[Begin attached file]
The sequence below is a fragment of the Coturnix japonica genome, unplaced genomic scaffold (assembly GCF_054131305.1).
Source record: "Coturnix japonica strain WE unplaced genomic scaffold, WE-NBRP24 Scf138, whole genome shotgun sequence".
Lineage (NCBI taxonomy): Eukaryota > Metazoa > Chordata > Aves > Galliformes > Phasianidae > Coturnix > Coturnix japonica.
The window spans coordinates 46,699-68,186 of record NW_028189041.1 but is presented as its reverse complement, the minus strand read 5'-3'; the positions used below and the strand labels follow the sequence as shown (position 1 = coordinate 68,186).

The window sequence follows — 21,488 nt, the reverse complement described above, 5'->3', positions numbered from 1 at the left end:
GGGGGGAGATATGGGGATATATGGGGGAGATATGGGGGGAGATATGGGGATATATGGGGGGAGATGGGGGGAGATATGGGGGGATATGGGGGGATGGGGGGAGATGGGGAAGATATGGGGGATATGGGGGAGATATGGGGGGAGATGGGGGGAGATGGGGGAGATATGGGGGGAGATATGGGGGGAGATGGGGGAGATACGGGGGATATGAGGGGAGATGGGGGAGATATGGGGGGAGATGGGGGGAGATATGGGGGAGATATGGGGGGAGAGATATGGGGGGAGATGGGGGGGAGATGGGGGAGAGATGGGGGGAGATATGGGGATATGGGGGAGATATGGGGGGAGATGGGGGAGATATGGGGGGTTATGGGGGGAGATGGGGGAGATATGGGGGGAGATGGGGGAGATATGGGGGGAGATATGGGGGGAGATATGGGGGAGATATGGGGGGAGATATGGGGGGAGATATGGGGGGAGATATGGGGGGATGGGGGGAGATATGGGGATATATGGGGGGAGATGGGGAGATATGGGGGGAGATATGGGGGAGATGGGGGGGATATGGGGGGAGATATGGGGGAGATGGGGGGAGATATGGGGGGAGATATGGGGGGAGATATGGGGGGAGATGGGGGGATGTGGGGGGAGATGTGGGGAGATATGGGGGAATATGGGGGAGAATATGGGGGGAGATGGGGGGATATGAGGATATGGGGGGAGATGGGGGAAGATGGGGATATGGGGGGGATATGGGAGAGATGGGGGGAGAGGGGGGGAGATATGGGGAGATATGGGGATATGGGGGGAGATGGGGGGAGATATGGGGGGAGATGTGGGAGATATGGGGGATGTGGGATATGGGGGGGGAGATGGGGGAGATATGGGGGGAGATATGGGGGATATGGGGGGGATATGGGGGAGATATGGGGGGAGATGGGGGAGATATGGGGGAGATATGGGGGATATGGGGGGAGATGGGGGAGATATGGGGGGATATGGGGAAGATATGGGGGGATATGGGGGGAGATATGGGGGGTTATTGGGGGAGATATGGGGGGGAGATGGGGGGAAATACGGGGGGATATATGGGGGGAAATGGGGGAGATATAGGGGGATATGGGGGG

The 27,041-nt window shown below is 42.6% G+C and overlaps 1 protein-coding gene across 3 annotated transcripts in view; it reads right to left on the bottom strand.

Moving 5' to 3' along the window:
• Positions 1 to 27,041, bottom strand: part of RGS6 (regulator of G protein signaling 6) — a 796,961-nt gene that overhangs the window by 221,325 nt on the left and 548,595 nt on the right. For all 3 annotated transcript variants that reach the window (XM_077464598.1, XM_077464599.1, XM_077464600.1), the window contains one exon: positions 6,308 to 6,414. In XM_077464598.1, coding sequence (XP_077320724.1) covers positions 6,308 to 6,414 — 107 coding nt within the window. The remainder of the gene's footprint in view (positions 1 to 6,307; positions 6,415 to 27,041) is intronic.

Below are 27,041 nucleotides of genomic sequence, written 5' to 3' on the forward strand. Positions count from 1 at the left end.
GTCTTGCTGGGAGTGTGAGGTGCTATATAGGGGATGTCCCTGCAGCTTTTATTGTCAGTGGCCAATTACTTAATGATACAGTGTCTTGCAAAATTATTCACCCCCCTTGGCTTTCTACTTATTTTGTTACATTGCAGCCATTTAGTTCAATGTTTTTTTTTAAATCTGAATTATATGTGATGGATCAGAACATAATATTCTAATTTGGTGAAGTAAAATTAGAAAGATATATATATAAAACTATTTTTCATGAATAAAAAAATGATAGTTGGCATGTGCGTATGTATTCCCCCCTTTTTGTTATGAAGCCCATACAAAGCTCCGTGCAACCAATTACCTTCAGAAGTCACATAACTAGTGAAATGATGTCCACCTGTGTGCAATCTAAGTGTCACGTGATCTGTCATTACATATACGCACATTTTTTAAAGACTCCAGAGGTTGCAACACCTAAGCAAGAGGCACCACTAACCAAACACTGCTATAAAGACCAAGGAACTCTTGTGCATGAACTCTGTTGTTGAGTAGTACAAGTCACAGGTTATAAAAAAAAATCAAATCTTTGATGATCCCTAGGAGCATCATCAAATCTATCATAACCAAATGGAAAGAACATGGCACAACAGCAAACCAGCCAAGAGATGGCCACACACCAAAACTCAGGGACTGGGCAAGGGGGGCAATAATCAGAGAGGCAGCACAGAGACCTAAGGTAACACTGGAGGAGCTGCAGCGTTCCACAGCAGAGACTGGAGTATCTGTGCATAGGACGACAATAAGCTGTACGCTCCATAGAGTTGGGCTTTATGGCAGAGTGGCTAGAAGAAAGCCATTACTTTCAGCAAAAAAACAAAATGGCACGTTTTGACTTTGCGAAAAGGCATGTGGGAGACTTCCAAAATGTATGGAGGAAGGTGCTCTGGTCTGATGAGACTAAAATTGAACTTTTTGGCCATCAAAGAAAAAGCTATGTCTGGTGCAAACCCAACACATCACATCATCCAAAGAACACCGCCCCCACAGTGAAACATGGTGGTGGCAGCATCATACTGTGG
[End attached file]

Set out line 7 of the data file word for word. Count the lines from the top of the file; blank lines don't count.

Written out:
The 27,041-nt window shown below is 42.6% G+C and overlaps 1 protein-coding gene across 3 annotated transcripts in view; it reads right to left on the bottom strand.